The International Monetary Fund (IMF) has praised Rwanda’s economic growth and poverty reduction strategies.
The observations were made during the seventh and final review under Rwanda’s Policy Support Instrument (PSI) where a new three-year PSI was also approved.
“The Rwandan authorities are to be commended for the strong implementation of their economic program under the Policy Support Instrument,” said Deputy Managing Director and Acting Chair Naoyuki Shinohara
He added that prudent and inclusive policies, good governance, and support from development partners have contributed to sustained economic growth and poverty reduction.
He however, advised that going forward, fiscal policy will need to focus on domestic revenue mobilization to finance the country’s ambitious development goals.
“Aligning spending with available resources and judicious selection and financing of investment projects will minimize risks to the budget. It will also be important to strengthen debt management capacity and follow a prudent approach to new borrowing to entrench long-term fiscal and debt sustainability,” said Shinohara.
He further noted that the central bank will need to closely monitor rising inflationary pressures and adjust the policy stance as needed while maintaining exchange rate flexibility. Efforts to increase financial inclusion and bolster the regulatory and supervisory frameworks should also be accelerated.
In completing the review, the Board approved Rwanda’s request for a waiver for non-observance of the continuous assessment criteria related to the ceiling on contracting non-concessional borrowing (NCB).
According to the IMF Executive Board press statement, Rwanda’s economic performance over the last decade has been an economic success story.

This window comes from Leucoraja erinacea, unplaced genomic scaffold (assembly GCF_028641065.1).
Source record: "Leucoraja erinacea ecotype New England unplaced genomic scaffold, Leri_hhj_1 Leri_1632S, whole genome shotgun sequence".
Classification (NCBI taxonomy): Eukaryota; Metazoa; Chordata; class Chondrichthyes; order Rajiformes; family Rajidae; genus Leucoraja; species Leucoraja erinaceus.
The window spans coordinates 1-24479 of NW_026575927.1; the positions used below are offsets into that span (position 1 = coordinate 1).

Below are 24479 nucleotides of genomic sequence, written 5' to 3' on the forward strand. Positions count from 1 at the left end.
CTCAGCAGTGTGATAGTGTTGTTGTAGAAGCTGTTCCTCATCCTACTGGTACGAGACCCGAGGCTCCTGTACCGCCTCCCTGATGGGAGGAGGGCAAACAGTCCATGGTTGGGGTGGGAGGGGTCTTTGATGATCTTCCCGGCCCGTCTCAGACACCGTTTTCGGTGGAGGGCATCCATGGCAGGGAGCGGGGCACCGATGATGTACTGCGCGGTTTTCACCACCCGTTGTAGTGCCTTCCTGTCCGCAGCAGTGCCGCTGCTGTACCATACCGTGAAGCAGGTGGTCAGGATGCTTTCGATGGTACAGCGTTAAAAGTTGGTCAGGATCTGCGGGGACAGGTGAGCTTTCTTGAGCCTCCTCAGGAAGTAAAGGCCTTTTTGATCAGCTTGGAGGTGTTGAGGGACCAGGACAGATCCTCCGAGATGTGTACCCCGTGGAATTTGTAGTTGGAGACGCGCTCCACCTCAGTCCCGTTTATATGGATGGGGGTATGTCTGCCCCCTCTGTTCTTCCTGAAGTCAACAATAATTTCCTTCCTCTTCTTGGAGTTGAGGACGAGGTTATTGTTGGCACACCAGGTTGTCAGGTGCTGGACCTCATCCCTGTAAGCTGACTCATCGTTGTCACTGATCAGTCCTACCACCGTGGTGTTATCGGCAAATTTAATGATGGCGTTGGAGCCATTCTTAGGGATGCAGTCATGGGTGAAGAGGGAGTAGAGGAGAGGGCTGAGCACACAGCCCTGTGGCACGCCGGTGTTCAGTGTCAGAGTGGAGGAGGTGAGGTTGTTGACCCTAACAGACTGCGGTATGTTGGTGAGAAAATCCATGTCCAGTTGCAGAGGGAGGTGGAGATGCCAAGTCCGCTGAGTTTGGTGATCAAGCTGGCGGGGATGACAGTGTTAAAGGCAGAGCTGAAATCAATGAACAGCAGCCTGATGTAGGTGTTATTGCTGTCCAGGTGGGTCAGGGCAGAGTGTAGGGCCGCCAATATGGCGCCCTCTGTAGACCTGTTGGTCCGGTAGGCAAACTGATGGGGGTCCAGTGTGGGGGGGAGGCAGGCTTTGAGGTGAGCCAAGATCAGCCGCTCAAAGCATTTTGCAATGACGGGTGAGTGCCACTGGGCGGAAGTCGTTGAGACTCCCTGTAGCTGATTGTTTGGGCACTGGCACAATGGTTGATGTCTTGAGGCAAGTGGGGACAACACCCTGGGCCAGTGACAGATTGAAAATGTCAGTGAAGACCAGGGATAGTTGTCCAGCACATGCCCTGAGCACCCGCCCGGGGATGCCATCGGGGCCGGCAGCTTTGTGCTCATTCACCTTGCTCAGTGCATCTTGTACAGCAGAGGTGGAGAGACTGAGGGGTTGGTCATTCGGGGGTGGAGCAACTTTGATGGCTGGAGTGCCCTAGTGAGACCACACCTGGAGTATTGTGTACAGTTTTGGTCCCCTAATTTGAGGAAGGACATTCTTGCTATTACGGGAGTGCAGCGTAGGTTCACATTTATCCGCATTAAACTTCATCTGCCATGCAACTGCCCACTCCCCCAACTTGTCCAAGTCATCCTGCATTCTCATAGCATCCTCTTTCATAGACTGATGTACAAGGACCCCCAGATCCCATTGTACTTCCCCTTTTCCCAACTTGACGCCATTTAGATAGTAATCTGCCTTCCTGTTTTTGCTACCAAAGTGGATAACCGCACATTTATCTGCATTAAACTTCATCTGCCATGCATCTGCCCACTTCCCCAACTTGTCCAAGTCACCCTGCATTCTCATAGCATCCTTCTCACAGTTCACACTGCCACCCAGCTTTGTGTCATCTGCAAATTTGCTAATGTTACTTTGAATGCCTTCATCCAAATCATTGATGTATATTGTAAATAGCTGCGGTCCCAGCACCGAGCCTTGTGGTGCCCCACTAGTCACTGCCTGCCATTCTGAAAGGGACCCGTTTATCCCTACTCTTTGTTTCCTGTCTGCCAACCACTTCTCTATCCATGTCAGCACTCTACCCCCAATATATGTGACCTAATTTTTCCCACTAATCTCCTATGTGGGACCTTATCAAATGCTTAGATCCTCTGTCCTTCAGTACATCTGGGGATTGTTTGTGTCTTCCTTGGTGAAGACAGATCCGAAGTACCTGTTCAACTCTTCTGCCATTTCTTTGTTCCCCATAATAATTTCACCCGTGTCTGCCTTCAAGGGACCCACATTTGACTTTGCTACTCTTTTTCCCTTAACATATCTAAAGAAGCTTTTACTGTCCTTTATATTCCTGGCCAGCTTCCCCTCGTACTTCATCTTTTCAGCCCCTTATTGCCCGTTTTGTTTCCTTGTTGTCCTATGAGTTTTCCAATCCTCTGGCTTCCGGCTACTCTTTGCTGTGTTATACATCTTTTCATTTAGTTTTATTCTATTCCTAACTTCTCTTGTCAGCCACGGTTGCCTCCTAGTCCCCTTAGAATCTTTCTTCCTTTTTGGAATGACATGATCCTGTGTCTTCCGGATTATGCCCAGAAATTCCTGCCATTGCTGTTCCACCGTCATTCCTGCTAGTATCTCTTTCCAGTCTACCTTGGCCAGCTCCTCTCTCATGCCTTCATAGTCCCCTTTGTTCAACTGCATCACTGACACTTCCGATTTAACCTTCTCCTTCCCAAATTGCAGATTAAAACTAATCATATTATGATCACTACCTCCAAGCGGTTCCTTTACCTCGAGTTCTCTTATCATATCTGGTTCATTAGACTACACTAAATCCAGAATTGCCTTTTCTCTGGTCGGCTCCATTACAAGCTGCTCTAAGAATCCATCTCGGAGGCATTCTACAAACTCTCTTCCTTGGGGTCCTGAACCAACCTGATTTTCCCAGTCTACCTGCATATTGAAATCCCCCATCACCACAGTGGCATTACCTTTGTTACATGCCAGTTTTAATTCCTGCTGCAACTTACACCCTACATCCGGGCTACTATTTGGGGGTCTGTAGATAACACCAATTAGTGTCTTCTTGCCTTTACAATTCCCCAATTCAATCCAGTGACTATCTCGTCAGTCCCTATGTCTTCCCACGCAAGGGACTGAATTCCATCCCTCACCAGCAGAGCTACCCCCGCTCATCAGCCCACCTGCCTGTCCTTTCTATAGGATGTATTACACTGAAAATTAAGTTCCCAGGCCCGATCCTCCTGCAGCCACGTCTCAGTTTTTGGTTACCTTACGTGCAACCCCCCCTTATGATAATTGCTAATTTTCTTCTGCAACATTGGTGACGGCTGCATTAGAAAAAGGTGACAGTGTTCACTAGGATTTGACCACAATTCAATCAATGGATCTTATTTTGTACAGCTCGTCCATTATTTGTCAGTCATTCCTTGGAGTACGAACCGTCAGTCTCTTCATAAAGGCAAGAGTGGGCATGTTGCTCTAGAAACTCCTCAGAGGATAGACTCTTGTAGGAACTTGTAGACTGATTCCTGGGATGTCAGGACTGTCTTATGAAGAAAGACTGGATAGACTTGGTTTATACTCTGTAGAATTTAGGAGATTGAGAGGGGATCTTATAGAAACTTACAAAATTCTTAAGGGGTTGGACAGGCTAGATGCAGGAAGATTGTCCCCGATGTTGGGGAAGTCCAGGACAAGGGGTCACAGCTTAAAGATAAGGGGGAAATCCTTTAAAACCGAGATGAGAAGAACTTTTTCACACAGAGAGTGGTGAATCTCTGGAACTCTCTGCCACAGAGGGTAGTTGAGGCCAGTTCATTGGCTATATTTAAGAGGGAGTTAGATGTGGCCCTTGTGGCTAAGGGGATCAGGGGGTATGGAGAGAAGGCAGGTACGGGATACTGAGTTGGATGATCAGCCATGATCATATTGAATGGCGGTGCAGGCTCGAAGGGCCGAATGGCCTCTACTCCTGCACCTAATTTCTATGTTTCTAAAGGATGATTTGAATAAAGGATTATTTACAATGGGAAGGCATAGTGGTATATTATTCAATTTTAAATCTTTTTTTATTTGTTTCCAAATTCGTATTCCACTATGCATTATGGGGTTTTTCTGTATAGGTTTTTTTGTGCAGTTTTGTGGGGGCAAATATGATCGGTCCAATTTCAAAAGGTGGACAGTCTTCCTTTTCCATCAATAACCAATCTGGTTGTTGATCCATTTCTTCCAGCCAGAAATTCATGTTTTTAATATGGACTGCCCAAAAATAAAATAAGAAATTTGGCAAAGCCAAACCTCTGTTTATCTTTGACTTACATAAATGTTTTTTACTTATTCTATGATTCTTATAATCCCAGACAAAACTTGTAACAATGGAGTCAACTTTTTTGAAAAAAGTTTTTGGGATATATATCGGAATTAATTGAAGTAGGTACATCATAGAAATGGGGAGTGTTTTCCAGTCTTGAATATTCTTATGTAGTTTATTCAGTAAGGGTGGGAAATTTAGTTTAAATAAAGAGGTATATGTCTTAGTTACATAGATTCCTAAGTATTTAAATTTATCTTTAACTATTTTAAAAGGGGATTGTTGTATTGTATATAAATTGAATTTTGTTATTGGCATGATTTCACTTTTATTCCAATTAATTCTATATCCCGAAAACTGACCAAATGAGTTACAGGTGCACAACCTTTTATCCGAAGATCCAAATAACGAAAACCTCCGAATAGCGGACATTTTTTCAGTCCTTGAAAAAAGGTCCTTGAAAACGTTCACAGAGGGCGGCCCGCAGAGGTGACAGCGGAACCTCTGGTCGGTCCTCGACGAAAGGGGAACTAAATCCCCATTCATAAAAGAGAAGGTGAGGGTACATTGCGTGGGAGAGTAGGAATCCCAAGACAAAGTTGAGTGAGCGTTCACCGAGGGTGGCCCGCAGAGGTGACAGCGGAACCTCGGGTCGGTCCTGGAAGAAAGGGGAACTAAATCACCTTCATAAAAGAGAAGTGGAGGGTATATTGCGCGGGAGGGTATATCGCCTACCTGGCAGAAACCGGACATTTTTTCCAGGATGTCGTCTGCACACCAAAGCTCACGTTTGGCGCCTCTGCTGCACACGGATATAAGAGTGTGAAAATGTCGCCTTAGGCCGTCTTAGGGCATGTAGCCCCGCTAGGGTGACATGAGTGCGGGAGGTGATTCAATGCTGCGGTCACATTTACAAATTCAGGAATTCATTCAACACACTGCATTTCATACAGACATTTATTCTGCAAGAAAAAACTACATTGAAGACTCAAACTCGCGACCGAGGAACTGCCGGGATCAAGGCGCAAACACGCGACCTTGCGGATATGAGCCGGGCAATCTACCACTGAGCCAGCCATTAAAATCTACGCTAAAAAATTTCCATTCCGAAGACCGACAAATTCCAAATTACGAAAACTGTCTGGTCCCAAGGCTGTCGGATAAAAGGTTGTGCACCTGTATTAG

“Its macroeconomic performance has generally outperformed its peers in the region. Prudent fiscal and monetary policies geared toward maintaining macroeconomic stability, coupled with a strong emphasis on building institutional capacity, promoting good governance, and creating a business friendly environment.
This contributed to low inflation and average annual economic growth in excess of 8 percent over the last decade. Public debt remained modest and reserve buffers kept the economy resilient to shocks,” read the statement in part.
IMF however, says that Rwanda faces some key vulnerabilities, including its high dependence on donor aid, low government revenue, narrow export base, and weak infrastructure, with resulting high costs of doing business that arise from relatively high energy and transport costs.
For example, recent economic developments have been strongly influenced by the suspension and delays of aid flows last year, and their eventual resumption this year.
Reflecting on the slowdown in the first half of the year, IMF says that growth for 2013 is projected to be 6.6 percent. For 2014, growth of 7.5 percent is projected, supported by a recovery in agriculture and a pick-up in services.
Headline inflation is projected to rise to 6.5 percent by end-2013, reflecting rising food prices because of a relatively poor second harvest.
The IMF’s framework for PSIs is designed for low-income countries that need IMF financial assistance as well as advice, monitoring and endorsement of policies.